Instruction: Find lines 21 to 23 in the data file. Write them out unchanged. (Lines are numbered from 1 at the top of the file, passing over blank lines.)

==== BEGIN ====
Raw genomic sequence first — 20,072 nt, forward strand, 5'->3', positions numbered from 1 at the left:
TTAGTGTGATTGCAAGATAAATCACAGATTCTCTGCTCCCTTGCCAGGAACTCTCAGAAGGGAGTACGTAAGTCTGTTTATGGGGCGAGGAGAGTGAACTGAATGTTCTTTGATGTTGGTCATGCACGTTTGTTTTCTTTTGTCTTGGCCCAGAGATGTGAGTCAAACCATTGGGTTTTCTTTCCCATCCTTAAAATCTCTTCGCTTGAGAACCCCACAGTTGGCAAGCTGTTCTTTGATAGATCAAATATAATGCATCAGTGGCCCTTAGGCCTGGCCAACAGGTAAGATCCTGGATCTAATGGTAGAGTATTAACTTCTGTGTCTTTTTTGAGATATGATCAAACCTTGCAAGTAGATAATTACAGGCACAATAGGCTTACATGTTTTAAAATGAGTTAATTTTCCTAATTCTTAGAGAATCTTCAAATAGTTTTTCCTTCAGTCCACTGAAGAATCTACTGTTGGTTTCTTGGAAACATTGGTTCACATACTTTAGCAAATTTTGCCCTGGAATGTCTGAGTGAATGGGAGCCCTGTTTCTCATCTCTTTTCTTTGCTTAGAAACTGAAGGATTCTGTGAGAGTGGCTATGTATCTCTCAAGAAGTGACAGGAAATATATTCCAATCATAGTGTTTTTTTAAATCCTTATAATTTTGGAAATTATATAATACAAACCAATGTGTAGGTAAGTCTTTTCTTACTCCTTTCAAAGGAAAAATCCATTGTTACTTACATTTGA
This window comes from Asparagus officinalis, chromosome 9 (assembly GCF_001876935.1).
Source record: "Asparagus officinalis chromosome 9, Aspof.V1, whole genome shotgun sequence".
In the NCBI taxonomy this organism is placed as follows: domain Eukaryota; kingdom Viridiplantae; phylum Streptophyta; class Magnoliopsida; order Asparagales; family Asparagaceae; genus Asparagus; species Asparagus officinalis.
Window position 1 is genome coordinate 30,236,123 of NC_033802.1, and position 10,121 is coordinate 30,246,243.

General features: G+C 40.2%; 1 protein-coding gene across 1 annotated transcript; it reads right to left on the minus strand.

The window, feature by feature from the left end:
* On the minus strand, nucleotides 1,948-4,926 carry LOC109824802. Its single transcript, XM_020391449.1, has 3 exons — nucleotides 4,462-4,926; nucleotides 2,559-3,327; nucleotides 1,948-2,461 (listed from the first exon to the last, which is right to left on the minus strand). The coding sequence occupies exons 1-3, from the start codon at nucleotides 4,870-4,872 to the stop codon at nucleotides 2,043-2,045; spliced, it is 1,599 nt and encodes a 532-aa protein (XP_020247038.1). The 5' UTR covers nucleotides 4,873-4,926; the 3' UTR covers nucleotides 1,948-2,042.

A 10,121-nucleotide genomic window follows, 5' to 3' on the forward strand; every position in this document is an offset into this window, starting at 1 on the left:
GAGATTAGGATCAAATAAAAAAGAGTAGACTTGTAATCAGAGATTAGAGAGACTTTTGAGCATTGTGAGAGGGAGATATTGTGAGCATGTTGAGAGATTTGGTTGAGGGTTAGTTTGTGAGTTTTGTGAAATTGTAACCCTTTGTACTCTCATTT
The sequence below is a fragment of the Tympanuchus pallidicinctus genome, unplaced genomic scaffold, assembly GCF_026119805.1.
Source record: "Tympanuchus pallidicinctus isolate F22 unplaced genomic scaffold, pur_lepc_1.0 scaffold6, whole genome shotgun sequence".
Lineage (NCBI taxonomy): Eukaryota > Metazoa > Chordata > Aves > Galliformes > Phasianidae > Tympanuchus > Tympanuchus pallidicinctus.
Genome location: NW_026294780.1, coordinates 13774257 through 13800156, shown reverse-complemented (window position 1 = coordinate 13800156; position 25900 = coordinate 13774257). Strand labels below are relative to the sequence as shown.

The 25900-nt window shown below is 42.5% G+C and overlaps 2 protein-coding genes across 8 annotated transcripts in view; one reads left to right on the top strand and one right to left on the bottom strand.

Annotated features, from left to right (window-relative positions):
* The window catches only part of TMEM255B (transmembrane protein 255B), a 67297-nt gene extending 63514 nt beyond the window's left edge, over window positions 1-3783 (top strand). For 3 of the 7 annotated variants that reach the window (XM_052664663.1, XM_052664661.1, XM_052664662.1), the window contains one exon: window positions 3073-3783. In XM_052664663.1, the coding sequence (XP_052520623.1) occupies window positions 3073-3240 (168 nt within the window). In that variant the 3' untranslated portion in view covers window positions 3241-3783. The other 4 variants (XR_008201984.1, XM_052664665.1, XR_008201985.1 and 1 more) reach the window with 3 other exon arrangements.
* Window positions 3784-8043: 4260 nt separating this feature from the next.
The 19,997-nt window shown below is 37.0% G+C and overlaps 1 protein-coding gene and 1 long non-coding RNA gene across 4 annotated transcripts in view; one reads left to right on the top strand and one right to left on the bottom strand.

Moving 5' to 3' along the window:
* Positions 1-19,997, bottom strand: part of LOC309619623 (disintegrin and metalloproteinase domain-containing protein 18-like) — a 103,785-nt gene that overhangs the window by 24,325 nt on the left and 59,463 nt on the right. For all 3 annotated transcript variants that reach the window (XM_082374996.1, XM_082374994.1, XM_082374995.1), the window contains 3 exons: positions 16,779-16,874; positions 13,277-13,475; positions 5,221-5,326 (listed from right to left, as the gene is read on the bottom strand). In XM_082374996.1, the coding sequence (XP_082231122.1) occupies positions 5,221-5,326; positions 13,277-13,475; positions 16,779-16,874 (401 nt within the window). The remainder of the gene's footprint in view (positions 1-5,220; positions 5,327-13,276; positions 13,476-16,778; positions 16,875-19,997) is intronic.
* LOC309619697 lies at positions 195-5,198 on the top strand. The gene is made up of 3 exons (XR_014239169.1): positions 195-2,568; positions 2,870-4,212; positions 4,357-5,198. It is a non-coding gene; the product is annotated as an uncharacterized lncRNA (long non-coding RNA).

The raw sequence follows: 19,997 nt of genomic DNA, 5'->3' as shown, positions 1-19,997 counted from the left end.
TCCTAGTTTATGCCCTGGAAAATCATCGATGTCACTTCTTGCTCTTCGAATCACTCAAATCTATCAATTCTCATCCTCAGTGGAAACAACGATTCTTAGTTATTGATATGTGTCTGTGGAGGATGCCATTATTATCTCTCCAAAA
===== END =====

Moving 5' to 3' along the window:
* Positions 1-19,997, bottom strand: part of LOC309619623 (disintegrin and metalloproteinase domain-containing protein 18-like) — a 103,785-nt gene that overhangs the window by 24,325 nt on the left and 59,463 nt on the right. For all 3 annotated transcript variants that reach the window (XM_082374996.1, XM_082374994.1, XM_082374995.1), the window contains 3 exons: positions 16,779-16,874; positions 13,277-13,475; positions 5,221-5,326 (listed from right to left, as the gene is read on the bottom strand). In XM_082374996.1, the coding sequence (XP_082231122.1) occupies positions 5,221-5,326; positions 13,277-13,475; positions 16,779-16,874 (401 nt within the window). The remainder of the gene's footprint in view (positions 1-5,220; positions 5,327-13,276; positions 13,476-16,778; positions 16,875-19,997) is intronic.
* LOC309619697 lies at positions 195-5,198 on the top strand. The gene is made up of 3 exons (XR_014239169.1): positions 195-2,568; positions 2,870-4,212; positions 4,357-5,198. It is a non-coding gene; the product is annotated as an uncharacterized lncRNA (long non-coding RNA).